Uganda women angry over Miss Curvy pageant yet many crave big hips
Women in Uganda are complaining about objectification. Even those who have never stringed one correct sentence in the English language are protesting bitterly over “dis objectifikesoni” of women, in the Kiganda accent of Kinyankole one like mine.
Half are adding another complaint which is the demeaning or “dimininji” attitude as many of us pronounce it. And why this sudden use of terminologies previously uttered only by experts of Gender Studies and Communication?
It all started with the New Year as we celebrated the crown bagged by our sister, the tall and slender Quiin Abenakyo who emerged second runners-up in the Miss World beauty pageant held in China. She brought home the Miss Africa crown.
The whole country was all over her. The president hosted her twice. Parliament held a special sitting to honour her. The speaker of parliament has been touring the country with Quiin the Queen in tow.
Everybody was happy with the beauty contest that glorifies thin girls. Nobody was thinking about the hurt the plus-size women feel when they are being told that they are not beautiful.
So some not-so-thin women of Uganda decided that if nobody was going to blow their trumpet, they would blow it themselves. They had heard of the Miss Curvy beauty pageants in different parts of the world.
So they decided to launch the Ugandan edition of Miss Curvy, whose finals are slated for May. They got the minister for Tourism Suubi Kiwanda to launch the new pageant, after all he has been launching unique attractions in Uganda in a bid to drive up the tourism figures.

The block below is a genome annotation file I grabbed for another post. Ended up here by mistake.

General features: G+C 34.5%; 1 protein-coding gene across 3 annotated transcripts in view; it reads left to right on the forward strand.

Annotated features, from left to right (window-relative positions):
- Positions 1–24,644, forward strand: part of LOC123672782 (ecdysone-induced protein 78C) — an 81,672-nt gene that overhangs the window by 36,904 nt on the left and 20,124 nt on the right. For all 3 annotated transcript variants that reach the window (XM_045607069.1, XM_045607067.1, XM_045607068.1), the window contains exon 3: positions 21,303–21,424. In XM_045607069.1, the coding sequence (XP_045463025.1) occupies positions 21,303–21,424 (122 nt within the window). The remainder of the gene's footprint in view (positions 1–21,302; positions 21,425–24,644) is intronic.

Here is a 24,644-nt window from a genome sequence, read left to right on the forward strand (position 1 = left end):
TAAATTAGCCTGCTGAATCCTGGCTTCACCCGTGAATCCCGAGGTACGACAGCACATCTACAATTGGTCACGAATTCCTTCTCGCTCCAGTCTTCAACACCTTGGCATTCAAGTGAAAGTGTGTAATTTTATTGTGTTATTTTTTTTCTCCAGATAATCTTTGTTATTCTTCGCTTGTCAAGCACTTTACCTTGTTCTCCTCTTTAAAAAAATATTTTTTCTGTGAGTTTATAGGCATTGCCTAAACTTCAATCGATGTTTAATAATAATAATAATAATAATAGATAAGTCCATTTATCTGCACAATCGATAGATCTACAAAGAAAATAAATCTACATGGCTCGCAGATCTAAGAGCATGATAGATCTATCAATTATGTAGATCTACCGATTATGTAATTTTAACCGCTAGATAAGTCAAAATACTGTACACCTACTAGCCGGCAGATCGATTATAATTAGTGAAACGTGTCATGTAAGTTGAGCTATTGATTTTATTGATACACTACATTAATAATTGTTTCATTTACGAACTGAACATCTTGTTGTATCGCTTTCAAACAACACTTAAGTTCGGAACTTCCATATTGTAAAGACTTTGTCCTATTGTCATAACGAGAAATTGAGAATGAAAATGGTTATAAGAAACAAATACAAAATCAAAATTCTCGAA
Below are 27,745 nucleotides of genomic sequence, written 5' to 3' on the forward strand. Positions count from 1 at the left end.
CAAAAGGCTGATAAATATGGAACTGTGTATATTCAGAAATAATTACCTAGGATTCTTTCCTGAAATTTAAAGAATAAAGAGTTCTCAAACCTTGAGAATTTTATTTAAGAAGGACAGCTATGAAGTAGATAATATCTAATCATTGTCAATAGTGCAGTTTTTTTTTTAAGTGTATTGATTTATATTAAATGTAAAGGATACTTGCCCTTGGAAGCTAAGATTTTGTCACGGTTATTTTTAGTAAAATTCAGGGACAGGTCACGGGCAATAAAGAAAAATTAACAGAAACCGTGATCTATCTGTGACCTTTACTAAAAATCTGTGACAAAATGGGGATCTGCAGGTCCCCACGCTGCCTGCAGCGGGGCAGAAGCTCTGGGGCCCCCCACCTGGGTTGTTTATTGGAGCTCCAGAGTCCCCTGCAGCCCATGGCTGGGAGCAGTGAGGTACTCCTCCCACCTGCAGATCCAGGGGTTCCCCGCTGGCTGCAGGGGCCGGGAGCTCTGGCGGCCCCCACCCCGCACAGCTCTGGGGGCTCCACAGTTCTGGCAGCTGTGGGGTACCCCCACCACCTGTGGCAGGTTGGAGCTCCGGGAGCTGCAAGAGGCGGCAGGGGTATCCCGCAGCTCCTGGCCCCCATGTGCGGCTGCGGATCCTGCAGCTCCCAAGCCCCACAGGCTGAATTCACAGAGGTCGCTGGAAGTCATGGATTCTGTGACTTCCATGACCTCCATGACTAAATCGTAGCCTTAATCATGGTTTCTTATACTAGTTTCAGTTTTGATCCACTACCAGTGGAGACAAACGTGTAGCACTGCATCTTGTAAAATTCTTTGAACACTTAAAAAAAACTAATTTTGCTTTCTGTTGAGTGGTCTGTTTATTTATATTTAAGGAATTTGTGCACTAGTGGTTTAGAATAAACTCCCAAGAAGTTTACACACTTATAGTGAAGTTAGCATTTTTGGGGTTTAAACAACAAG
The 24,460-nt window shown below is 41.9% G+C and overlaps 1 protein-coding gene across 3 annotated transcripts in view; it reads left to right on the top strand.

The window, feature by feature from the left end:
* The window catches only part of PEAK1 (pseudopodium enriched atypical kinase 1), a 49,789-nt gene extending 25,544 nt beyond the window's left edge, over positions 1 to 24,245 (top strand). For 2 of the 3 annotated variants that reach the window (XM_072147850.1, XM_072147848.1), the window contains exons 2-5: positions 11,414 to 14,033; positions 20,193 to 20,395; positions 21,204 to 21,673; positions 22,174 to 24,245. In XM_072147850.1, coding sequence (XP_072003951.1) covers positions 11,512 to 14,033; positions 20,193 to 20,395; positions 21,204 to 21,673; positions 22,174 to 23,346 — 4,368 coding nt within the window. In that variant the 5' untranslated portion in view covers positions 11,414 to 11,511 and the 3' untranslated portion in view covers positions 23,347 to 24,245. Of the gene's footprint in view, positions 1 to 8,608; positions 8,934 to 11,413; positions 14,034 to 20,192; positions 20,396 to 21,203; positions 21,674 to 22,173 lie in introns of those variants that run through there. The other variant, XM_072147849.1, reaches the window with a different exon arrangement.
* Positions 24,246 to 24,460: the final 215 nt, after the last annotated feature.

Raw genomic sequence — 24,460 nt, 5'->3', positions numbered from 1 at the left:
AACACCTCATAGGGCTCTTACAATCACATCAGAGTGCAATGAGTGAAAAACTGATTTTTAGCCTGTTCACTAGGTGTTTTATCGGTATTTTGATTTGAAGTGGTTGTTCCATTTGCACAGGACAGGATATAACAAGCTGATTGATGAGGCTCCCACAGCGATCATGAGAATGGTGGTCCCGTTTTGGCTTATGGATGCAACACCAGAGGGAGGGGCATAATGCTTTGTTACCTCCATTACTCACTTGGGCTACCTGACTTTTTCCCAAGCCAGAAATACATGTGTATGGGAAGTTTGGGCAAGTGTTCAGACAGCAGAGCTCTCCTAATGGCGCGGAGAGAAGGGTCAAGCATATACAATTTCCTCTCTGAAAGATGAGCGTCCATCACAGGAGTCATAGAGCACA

The honourable minister launched the elaborate circumcision ceremony on the slopes of Mount Elgon - the Bagishu (called Bukusu when you cross the border into Kenya). Nobody complained that the Bagishu men are being demeaned.
Then he launched an egg roll locally called rolex (like the watch) and everybody was happy. But last week when he launched the Miss Curvy pageant all hell broke loose.
People have been calling for his lynching, they want his head on a silver platter. They have exhausted all bad names in the dictionary for him. Somehow, feminists have convinced women that the minister is bad.
Visit Kampala and you will meet heavy-set women calling minister Kiwanda unprintable words. What is confusing about the whole thing is that most Ugandan women actually want to be likened to the contest of the amply built, nothing to do with fat.
One of the most advertised products in Kampala is a chain of drugs that allegedly make your derriere grow bigger, because that is what African men are said to like instead of “touching bones”.
Another heavily sold product is padded skirt liners that give you a fake 'bummy' shape. Too many men have spent heavily, courting women wearing this attire only to be disappointed after discovering more bone than flesh.
That is the raging controversy in Kampala and there is no predicting where it will end, if at all it will.